Another good indicator of squeamishness is the treatment of slaves. While only by the High Middle Ages was slavery over in the West — the first time in all of human history that a culture had abolished slavery — as soon as Christianity became the state religion of the Roman Empire rafts of unprecedented laws were passed to reform the institution of slavery, typically “squeamish” laws such as banning sexual relations between slaves and masters, making it illegal to break up slave families, banning the branding of slaves (first on the face, and later anywhere). The first condemnation of slavery as an institution in all of recorded history was made by the Catholic bishop and Church Father Gregory of Nyssa, in strikingly “squeamish” terms, exhorting his congregation to see in their slaves the same image of God that dwells in them, and to free them.

Because human hearts are so hard and crooked, this rise in squeamishness was infuriatingly slow and incomplete (and still is), but if there is one starting point one could name, it would be the rise of Christianity. If the Enlightenment did anything, it was only to accelerate a process that had been ongoing for centuries.

3. The modern age doesn’t look so hot when you count abortion.

Abortion is a typical “squeamish” issue, where mere squeamishness leads us astray. It’s harder to get squeamish about a “clump of cells” than a live baby, even though there is no conceptual difference between the two. When it comes to disabled children in the womb, we all too often get squeamish in exactly the wrong way: we get squeamish about the pain they will endure, instead of getting squeamish about the idea of snuffing out innocent life. “Care/harm” makes us empathize more with those we recognize as our alter egos, but make us empathize less about those we do not include in our circle of fellowship.

According to the U.S. Abortion Clock there have been 55 million abortions in the United States since abortion was legalized in the U.S., and more than one billion abortions worldwide since 1980. One billion. If abortions are counted as homicides then the modern age sure doesn’t look so hot.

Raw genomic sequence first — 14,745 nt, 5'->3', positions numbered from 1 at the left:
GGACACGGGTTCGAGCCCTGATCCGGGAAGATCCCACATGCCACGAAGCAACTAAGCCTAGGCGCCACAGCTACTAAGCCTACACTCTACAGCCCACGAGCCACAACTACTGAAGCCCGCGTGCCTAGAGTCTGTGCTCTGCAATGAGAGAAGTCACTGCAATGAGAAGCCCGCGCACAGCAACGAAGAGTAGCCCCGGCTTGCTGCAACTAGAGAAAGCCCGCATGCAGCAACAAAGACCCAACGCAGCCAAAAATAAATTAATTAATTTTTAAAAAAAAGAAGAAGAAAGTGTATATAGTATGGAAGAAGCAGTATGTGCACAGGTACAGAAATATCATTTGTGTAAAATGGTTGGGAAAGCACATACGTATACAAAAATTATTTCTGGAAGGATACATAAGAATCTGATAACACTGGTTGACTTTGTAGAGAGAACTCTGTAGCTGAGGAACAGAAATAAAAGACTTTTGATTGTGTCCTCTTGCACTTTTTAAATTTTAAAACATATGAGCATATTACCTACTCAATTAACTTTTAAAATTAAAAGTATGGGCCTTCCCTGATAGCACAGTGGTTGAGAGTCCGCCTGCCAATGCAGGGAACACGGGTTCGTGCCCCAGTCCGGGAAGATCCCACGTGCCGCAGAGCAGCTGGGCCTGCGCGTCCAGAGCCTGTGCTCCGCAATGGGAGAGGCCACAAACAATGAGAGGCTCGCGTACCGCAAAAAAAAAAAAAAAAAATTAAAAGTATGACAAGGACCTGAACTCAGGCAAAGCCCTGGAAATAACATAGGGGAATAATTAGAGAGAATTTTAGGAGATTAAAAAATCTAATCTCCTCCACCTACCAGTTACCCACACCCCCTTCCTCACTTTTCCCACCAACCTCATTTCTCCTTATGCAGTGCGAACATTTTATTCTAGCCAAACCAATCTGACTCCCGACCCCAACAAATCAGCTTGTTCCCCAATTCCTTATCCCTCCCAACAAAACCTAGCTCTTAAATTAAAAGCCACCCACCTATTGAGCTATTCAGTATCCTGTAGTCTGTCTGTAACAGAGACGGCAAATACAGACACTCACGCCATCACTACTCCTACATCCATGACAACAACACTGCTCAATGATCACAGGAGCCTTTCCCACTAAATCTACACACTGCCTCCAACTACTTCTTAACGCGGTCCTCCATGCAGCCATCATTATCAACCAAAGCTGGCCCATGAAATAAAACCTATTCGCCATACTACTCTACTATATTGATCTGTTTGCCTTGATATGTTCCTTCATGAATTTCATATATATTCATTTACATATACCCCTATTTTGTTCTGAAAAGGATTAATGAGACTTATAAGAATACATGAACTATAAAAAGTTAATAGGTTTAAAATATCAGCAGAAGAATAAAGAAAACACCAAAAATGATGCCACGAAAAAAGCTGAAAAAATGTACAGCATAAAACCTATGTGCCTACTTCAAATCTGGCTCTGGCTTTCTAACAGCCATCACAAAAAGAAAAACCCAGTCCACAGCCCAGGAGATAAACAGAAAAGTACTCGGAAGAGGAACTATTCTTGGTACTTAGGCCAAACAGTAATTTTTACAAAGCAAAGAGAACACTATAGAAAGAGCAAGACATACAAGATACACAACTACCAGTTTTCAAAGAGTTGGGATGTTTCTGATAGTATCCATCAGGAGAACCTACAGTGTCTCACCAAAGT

4. The dark side of the Enlightenment.

The one true sleight-of-hand practiced by Steven Pinker in his account of the decline of violence (which, as I have said, has a lot of truth) is that he tries to erase the inherently modern phenomenon of totalitarianism from the legacy of the Enlightenment, so that they don’t get put on the Enlightenment’s balance sheet.

But totalitarianism is an inherently modern phenomenon that would have been impossible without the Enlightenment. Late 18th century French society got squeamish about the public torture of Jean-François Damiens — and just a few decades later, they used the hygienic innovation of the guillotine to murder people in the name of Enlightenment values on a scale that would have been unthinkable in the Ancien Régime. Communism was inherently a modern phenomenon: atheistic, pseudo-scientific, and pseudo-rationalistic, driven by a post-Christian and “squeamish” concern for the fates of the working poor, universal in scope and ambition. And while Nazism got mileage out of reactionary rhetoric, it is also inseparable from roots in the movements of “scientific racism” and eugenics which argued for treating human genetics as a kind of technology and fixing it (with the power of the state if need be).

I make this point because I am a person who believes the Enlightenment is a very good thing, but that it also has its dark side. The modern age included a laudable squeamishness against tyranny, but it also included a nice dose of utopian hubris, and the special horrors of the modern age are incomprehensible without this Enlightenment idea. The Enlightenment is a glorious thing, but it is also a dangerous thing — it must always be rescued from itself. The first way to do it is to refuse to whitewash its true legacy.

— Pascal-Emmanuel Gobry is a fellow at the Ethics and Public Policy Center.